Research

Safeguarding the Past

Safeguarding the Past

Newcastle University experts are protecting cultural property and preserving unique archives

Gertrude Bell archive image of the Pyramids

Newcastle University's Professor Peter Stone OBE is leading efforts to protect cultural property and heritage in zones of armed conflict around the world. Professor Stone has been a tireless campaigner for protecting items such as monuments, archaeological sites, important artefacts and works of arts from destruction and looting, culminating in him being appointed UNESCO Chair for Cultural Property Protection Peace in early 2016.

"Cultural properties are more than simply bricks," explains Professor Stone. "Conflicts in Afghanistan, Iraq, Libya, Mali and Syria have seen the looting of museums and unnecessary damage to significant archaeological sites and places of heritage. Such destruction has a significant impact on the well-being of local communities and frequently leads to the escalation of conflicts."

Professor Stone's work, 'A 4 Tier Approach to CPP (cultural property protection)', has provided a model for non-governmental organisations, international military and policy makers. "While individual officers usually understand and fully accept the importance of cultural heritage, its protection during conflict has not, until recently, been high on their agenda," he says.

In September 2017, after 15 years of campaigning from Professor Stone, the UK government ratified the Hague Convention for the Protection of Cultural Property in the Event of Armed Conflict and its two Protocols. The Convention and its Protocols are the primary international legislation with a worldwide focus exclusively on the protection of cultural heritage in the event of armed conflict. It was set up as a result of the massive destruction and looting that occurred during the Second World War.

"The hard work starts now to deliver on our responsibilities under the Convention," says Professor Stone. "I really hope that the Government turns legislation and ratification into a positive commitment to support those trying to make this happen."

Since being appointed UNESCO Chair for Cultural Property Protection Peace, Professor Stone continues his work on a global scale. He is also collaborating with UNESCO World Heritage Sites worldwide to investigate how they can be used as tools for peace. Most recently, in October 2017, Professor Stone presented at Peru’s International Cultural Forum, an important element in developing the cultural strategy for the country.

Professor Stone has also just returned from Australia where he gave keynote addresses at two conferences on this topic and joined Australian colleagues in meetings with officials from across government encouraging Australia to ratify the two Protocols to the 1954 Convention.

Globally significant archives

Gertrude Bell was a British woman who travelled the world as an archaeologist, mountaineer and explorer before World War I. She subsequently became a diplomat and had a unique role in the British administration of Iraq during the creation of the state in the early 1920s.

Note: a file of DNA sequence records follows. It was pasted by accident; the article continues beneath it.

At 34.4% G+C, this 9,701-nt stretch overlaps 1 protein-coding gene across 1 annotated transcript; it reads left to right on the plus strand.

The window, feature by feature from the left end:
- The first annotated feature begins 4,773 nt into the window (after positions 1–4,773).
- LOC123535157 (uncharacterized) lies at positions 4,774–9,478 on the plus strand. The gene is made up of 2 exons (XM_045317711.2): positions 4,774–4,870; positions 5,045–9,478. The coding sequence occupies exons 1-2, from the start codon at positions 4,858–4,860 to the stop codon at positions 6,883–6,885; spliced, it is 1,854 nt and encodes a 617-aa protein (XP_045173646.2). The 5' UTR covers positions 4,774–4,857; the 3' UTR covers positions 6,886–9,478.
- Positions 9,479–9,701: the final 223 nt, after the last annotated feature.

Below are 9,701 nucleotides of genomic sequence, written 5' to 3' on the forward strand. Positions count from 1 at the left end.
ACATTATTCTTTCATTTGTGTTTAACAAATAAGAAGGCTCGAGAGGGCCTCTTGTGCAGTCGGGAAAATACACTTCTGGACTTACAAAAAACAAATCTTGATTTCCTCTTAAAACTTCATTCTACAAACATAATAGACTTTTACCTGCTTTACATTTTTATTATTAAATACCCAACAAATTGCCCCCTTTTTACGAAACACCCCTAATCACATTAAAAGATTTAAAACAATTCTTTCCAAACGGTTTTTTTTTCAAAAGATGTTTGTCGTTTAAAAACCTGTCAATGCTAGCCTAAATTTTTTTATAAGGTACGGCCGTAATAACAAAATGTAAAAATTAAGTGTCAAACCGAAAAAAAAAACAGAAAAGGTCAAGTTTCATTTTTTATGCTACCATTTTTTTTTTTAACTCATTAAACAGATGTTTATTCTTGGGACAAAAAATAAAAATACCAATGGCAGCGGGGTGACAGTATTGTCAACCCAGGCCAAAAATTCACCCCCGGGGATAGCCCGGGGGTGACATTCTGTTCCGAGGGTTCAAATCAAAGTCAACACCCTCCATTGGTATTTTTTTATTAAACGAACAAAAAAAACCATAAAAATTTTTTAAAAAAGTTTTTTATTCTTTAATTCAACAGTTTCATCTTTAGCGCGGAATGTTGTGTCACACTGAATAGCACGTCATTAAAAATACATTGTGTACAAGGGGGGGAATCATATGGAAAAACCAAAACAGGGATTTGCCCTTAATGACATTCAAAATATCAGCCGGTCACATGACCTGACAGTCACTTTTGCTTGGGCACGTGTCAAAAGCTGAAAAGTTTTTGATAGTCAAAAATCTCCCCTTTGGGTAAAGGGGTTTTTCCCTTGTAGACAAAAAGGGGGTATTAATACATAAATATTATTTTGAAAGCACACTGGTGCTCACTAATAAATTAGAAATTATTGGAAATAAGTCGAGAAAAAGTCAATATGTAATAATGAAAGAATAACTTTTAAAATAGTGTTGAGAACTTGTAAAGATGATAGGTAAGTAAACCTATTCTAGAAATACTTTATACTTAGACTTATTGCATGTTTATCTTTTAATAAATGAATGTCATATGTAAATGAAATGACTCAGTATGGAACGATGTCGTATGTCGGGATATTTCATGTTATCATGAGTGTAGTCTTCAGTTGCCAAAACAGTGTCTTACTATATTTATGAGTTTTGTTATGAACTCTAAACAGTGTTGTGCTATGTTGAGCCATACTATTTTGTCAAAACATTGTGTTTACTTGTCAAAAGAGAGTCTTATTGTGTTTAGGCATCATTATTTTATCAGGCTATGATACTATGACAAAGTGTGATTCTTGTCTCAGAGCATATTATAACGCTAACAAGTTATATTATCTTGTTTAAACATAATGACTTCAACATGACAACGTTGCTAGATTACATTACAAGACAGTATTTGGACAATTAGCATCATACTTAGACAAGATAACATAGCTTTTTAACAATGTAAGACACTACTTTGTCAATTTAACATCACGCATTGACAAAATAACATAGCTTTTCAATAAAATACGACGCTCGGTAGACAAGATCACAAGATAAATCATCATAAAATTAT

Newcastle University is home to a unique archive of her letters, diaries and photographs documenting her extraordinary life. Recently, Archaeology expert Dr Mark Jackson and University archivist Ian Johnson, led a successful bid to have the archive registered as a collection of global significance by UNESCO's International Memory of the World Programme.

The memories preserved in the archive are of world-wide significance because of the places she visited. Home to almost 10,000 items, the archive provides a record of the people and cultural contexts from multiple ethnic and religious groups living through the transition from the Ottoman Empire of the late 19th century, to the period of the establishment of the modern Turkish, Syrian, Iraqi, and Jordanian states. Bell’s personal perspective on the transitional period from the Ottoman Empire before World War I until 1926 provides unique, irreplaceable documentation of the formation of the Middle East and her instrumental role in that process.

"The archive documents the wide range of people and places Bell encountered during her travels in the late 19th and early 20th century, many of which subsequently have been radically changed," explains Dr Mark Jackson. "It represents a priceless and unparalleled source of documentary heritage for a very important period of societal change at the end of the Ottoman Empire and the creation of the modern Middle East. It is an internationally important memory of the contribution of an extraordinary woman to the contemporary world."

The archive is one of only a handful in the UK to be inscribed into the International Memory of the World Register, and is one of only two UK university-held collections to feature in it. Newcastle University is now using its UNESCO recognition to improve access to the archive for users around the world, including additional online digitisation and interpretation, reaching out to diverse communities in the UK and abroad whose heritage is recorded through Bell’s personal activities and reflections.

"The archive preserves numerous records of people and places across the world now dramatically changed," says Dr Jackson. "Many deliberately destroyed by population transfer, ethnic cleansing and in wars – who would have thought a few years ago, for example, that some of the most important buildings at Palmyra in Syria would have been destroyed in 2015."

 

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